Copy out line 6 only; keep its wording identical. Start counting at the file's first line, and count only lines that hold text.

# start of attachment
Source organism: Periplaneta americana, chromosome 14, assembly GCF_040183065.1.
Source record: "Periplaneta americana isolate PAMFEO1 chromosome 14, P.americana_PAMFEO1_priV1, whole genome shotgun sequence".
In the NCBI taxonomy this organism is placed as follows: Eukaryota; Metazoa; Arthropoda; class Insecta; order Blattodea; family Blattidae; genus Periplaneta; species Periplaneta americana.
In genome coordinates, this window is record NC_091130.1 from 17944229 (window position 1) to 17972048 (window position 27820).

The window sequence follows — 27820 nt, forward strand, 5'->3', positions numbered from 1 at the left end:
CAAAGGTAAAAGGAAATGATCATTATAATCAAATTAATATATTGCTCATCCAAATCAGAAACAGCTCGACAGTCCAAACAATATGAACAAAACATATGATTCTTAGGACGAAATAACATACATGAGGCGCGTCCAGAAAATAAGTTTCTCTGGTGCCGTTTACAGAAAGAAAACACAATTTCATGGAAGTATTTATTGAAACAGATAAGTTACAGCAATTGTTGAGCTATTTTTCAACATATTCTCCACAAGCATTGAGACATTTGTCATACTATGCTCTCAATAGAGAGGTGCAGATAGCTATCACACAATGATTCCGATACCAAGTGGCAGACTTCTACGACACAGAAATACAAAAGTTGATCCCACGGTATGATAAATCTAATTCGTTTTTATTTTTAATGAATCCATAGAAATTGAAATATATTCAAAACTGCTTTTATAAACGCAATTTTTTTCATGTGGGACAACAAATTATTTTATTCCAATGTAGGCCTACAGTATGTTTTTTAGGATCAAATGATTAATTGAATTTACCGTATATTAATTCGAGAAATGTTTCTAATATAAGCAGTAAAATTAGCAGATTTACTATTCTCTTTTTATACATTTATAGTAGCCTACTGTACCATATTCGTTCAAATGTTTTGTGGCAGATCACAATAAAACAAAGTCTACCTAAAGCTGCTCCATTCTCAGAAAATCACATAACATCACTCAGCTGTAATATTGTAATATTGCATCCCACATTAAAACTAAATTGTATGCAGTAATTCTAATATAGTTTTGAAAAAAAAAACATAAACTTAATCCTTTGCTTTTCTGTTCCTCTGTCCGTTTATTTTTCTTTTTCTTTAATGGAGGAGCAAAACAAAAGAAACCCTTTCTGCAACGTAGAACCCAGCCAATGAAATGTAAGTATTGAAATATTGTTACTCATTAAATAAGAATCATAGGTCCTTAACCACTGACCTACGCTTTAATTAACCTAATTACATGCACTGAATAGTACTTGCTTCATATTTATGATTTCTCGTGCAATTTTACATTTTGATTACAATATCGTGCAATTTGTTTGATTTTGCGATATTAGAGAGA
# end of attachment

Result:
CAAAGGTAAAAGGAAATGATCATTATAATCAAATTAATATATTGCTCATCCAAATCAGAAACAGCTCGACAGTCCAAACAATATGAACAAAACATATGATTCTTAGGACGAAATAACATACATGAGGCGCGTCCAGAAAATAAGTTTCTCTGGTGCCGTTTACAGAAAGAAAACACAATTTCATGGAAGTATTTATTGAAACAGATAAGTTACAGCAATTGTTGAGCTATTTTTCAACATATTCTCCACAAGCATTGAGACATTTGTCATACTATGCTCTCAATAGAGAGGTGCAGATAGCTATCACACAATGATTCCGATACCAAGTGGCAGACTTCTACGACACAGAAATACAAAAGTTGATCCCACGGTATGATAAATCTAATTCGTTTTTATTTTTAATGAATCCATAGAAATTGAAATATATTCAAAACTGCTTTTATAAACGCAATTTTTTTCATGTGGGACAACAAATTATTTTATTCCAATGTAGGCCTACAGTATGTTTTTTAGGATCAAATGATTAATTGAATTTACCGTATATTAATTCGAGAAATGTTTCTAATATAAGCAGTAAAATTAGCAGATTTACTATTCTCTTTTTATACATTTATAGTAGCCTACTGTACCATATTCGTTCAAATGTTTTGTGGCAGATCACAATAAAACAAAGTCTACCTAAAGCTGCTCCATTCTCAGAAAATCACATAACATCACTCAGCTGTAATATTGTAATATTGCATCCCACATTAAAACTAAATTGTATGCAGTAATTCTAATATAGTTTTGAAAAAAAAAACATAAACTTAATCCTTTGCTTTTCTGTTCCTCTGTCCGTTTATTTTTCTTTTTCTTTAATGGAGGAGCAAAACAAAAGAAACCCTTTCTGCAACGTAGAACCCAGCCAATGAAATGTAAGTATTGAAATATTGTTACTCATTAAATAAGAATCATAGGTCCTTAACCACTGACCTACGCTTTAATTAACCTAATTACATGCACTGAATAGTACTTGCTTCATATTTATGATTTCTCGTGCAATTTTACATTTTGATTACAATATCGTGCAATTTGTTTGATTTTGCGATATTAGAGAGA